pointers are used, so I prefer the type safety offered by a class-based
iterator. It can also offer checked iterators in the future.
10) Default growth factor of 4. Sounds like overkill, 2 or 1.5 sounds
more reasonable and in line with user expectations based on existing
practice in STL and Boost. I’m not sure if shrinking should be part of
the trait.

Many of the comments from devector are applicable here, so I will not
repeat them here.
1) In general, I don’t see the need of batch_deque as a different
container, because it’s basically a deque with some options (segment
size and additional operations). Those could be added to
boost::container::deque without breaking anythying.

2) Segment_iterators: Raw pointers are stored in segment iterators. That
means that those could not be placed in the memory that the allocator
allocates, if the allocator does not defined ::pointer as T*.
Also, it seems strange that there is not segment_type/segment_info
class. The iterator itself has members that return the address and the
size of a segment. I think that’s unexpected, the expected segment
iterator would return a reference to a class (e.g. segment_type) that
represents the segment, which has the required operations, and also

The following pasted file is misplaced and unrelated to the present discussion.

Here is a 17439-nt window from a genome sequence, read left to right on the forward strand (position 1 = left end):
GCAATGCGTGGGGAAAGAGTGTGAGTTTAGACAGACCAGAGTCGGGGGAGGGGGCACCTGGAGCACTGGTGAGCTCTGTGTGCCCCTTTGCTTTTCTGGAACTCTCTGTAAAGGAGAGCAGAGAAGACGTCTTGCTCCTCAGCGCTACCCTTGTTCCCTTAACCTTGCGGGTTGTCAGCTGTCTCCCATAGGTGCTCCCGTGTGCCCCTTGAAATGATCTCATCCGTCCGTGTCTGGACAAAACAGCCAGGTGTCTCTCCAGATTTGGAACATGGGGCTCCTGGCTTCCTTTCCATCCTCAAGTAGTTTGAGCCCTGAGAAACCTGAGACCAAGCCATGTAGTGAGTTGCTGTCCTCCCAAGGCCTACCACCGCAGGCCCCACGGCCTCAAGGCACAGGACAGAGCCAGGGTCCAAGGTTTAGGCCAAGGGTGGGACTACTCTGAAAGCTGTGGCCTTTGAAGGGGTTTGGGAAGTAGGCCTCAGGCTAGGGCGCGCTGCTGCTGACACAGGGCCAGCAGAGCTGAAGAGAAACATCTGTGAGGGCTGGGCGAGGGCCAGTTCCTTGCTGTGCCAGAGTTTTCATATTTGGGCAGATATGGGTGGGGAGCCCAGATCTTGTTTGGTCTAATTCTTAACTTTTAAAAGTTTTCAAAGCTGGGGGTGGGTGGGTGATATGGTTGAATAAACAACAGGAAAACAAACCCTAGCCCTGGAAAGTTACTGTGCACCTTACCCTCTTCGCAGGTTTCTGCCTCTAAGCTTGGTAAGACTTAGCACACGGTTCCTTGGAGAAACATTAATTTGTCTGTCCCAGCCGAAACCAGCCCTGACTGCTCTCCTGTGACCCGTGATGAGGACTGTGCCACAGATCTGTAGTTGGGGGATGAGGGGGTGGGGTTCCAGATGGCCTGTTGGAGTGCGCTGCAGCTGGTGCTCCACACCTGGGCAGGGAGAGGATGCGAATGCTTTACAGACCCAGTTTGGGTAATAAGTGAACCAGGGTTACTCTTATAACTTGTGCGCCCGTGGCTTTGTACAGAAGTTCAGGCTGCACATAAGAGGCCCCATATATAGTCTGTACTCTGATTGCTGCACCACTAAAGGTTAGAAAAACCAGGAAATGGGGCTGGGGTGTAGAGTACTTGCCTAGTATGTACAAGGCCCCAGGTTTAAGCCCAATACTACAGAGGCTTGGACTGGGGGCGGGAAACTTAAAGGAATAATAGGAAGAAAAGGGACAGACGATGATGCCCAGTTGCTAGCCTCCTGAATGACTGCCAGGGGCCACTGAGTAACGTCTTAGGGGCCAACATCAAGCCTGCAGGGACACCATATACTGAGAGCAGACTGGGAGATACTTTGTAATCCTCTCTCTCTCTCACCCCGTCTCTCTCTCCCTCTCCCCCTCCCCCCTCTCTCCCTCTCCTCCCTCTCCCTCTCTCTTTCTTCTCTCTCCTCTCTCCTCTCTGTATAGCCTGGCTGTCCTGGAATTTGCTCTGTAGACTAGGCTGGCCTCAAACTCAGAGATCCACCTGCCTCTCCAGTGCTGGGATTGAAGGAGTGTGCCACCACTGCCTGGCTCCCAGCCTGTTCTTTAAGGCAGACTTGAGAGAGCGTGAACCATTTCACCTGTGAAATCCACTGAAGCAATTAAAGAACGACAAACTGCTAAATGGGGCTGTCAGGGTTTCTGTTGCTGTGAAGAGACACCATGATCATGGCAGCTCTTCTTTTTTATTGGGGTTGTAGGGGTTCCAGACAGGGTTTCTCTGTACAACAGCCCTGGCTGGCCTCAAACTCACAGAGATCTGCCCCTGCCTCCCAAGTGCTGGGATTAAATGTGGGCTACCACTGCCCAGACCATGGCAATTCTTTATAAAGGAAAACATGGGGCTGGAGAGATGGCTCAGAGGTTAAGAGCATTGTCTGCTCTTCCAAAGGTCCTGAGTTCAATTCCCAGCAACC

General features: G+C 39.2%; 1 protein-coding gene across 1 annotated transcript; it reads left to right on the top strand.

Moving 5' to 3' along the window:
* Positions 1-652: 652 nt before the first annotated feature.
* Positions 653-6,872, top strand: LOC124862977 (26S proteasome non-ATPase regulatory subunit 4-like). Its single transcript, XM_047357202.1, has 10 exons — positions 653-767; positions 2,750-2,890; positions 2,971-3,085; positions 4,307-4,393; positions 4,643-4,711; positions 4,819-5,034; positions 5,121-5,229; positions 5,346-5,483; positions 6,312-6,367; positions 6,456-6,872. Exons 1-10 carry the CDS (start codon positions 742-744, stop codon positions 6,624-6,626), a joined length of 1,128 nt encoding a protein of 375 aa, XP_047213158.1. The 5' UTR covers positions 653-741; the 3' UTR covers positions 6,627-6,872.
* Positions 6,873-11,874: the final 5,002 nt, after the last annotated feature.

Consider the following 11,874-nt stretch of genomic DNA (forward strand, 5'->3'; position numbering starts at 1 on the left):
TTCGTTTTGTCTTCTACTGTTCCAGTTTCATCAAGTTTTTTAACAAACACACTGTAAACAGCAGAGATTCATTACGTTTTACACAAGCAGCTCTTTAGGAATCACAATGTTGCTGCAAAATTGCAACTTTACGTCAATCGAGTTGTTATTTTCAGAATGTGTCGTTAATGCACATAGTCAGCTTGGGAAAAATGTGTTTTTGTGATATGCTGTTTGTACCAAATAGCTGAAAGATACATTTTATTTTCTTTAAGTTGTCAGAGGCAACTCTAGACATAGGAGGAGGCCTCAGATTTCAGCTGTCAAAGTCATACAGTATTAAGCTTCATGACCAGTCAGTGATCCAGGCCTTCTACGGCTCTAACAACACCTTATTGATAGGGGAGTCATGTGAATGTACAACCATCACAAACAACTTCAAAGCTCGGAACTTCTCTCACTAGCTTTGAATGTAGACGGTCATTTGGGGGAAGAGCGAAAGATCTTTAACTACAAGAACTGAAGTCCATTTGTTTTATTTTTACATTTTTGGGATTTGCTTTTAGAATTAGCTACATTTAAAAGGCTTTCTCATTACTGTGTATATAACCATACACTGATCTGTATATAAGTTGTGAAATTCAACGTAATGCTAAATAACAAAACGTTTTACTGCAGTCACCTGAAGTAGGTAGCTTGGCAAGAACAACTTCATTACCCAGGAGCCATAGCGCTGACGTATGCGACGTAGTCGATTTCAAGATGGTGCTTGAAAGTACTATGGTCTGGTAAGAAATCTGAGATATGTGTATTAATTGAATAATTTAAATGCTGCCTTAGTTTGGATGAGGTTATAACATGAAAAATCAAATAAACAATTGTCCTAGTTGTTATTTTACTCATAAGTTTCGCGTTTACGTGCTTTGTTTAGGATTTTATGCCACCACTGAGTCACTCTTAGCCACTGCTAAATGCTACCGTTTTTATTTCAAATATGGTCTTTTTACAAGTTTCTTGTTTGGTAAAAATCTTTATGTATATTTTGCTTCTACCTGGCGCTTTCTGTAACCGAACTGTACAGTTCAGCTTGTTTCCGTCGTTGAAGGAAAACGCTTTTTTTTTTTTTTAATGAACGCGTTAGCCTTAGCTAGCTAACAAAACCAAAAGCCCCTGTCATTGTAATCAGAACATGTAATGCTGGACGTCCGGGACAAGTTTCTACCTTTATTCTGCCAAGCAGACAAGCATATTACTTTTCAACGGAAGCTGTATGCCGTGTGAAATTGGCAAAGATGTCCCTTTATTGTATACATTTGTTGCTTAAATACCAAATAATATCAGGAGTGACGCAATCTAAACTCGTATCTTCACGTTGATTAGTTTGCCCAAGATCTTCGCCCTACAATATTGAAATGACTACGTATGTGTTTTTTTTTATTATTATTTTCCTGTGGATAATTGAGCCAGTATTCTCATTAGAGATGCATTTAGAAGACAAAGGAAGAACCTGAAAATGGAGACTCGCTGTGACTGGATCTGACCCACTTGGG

internal begin()/end() operations to obtain segment-local iterators (a
la unordered containers). This could allow some optimized segment-based
algorithms (see, for more information)

3) stable_insert: I can’t see the usefulness of this operation. A
batch_deque is a sequence, but the user cares about the insertion point
but does not care if additional elements are created somewhere? I fail
to see a real use case.

What is your evaluation of the implementation?
I think it’s solid. Tests look good.


emplace_slow_path: The forced temporary creation should be avoided, it
is overkill for containers of containers, devector<static_vector> or
containers with sentinel nodes. IMHO supporting references to already
included elements is a bad feature of std::vector (a corner case
supported in single element insertion, ignored for ranges, etc.)
Boost.Container chose not to support it and no one has demanded that

Reallocation strategy: First, I considered this strategyunnatural, but
now I am not sure. For a push_front, if no free front capacity is found,
but there is free back capacity, then all data is shifted to insert the
element. If interleaved front and back insertions are performed, I don’t
know if this will lead to too many data movements. When memory is
reallocated to make room for a front insertions, the free back capacity
is unchanged and all new free capacity goes to front. This means that
the last operation (front or back) determines where all the new capacity
goes. I find a bit strange that N == front_back_capacity() does not mean